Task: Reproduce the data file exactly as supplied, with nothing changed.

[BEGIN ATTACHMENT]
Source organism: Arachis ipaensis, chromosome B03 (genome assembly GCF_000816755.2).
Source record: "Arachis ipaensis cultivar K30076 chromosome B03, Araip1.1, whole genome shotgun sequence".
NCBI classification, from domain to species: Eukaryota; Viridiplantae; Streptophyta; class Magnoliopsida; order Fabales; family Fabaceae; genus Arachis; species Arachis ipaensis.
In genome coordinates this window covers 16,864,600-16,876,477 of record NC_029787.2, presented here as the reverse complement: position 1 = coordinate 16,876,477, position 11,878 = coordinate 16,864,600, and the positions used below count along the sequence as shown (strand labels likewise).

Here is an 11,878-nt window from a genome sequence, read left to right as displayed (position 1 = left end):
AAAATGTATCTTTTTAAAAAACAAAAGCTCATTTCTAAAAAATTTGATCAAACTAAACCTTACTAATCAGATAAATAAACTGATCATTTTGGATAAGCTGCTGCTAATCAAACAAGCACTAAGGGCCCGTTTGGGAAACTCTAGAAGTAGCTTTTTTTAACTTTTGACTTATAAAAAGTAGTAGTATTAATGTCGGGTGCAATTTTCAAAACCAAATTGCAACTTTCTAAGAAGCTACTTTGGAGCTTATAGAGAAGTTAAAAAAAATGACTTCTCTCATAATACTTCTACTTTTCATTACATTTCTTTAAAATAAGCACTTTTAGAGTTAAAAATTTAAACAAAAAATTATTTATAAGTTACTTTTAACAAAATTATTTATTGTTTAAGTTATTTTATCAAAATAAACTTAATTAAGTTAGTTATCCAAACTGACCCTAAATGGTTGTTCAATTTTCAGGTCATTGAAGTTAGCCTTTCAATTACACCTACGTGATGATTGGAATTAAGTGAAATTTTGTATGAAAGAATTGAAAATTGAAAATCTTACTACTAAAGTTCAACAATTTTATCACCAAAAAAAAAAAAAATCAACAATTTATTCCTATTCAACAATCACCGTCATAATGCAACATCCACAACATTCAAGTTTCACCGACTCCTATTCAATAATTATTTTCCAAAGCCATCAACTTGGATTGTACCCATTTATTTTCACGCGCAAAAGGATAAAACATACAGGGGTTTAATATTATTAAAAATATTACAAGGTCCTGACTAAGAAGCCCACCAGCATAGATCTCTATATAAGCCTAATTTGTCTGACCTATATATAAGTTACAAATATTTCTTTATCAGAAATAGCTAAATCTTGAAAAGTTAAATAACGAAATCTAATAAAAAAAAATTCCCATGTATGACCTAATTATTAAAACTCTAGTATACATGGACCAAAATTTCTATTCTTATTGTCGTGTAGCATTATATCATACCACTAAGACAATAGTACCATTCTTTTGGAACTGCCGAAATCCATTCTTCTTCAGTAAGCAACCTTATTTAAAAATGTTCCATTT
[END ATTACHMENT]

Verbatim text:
Source organism: Arachis ipaensis, chromosome B03 (genome assembly GCF_000816755.2).
Source record: "Arachis ipaensis cultivar K30076 chromosome B03, Araip1.1, whole genome shotgun sequence".
NCBI classification, from domain to species: Eukaryota; Viridiplantae; Streptophyta; class Magnoliopsida; order Fabales; family Fabaceae; genus Arachis; species Arachis ipaensis.
In genome coordinates this window covers 16,864,600-16,876,477 of record NC_029787.2, presented here as the reverse complement: position 1 = coordinate 16,876,477, position 11,878 = coordinate 16,864,600, and the positions used below count along the sequence as shown (strand labels likewise).

Here is an 11,878-nt window from a genome sequence, read left to right as displayed (position 1 = left end):
AAAATGTATCTTTTTAAAAAACAAAAGCTCATTTCTAAAAAATTTGATCAAACTAAACCTTACTAATCAGATAAATAAACTGATCATTTTGGATAAGCTGCTGCTAATCAAACAAGCACTAAGGGCCCGTTTGGGAAACTCTAGAAGTAGCTTTTTTTAACTTTTGACTTATAAAAAGTAGTAGTATTAATGTCGGGTGCAATTTTCAAAACCAAATTGCAACTTTCTAAGAAGCTACTTTGGAGCTTATAGAGAAGTTAAAAAAAATGACTTCTCTCATAATACTTCTACTTTTCATTACATTTCTTTAAAATAAGCACTTTTAGAGTTAAAAATTTAAACAAAAAATTATTTATAAGTTACTTTTAACAAAATTATTTATTGTTTAAGTTATTTTATCAAAATAAACTTAATTAAGTTAGTTATCCAAACTGACCCTAAATGGTTGTTCAATTTTCAGGTCATTGAAGTTAGCCTTTCAATTACACCTACGTGATGATTGGAATTAAGTGAAATTTTGTATGAAAGAATTGAAAATTGAAAATCTTACTACTAAAGTTCAACAATTTTATCACCAAAAAAAAAAAAAATCAACAATTTATTCCTATTCAACAATCACCGTCATAATGCAACATCCACAACATTCAAGTTTCACCGACTCCTATTCAATAATTATTTTCCAAAGCCATCAACTTGGATTGTACCCATTTATTTTCACGCGCAAAAGGATAAAACATACAGGGGTTTAATATTATTAAAAATATTACAAGGTCCTGACTAAGAAGCCCACCAGCATAGATCTCTATATAAGCCTAATTTGTCTGACCTATATATAAGTTACAAATATTTCTTTATCAGAAATAGCTAAATCTTGAAAAGTTAAATAACGAAATCTAATAAAAAAAAATTCCCATGTATGACCTAATTATTAAAACTCTAGTATACATGGACCAAAATTTCTATTCTTATTGTCGTGTAGCATTATATCATACCACTAAGACAATAGTACCATTCTTTTGGAACTGCCGAAATCCATTCTTCTTCAGTAAGCAACCTTATTTAAAAATGTTCCATTT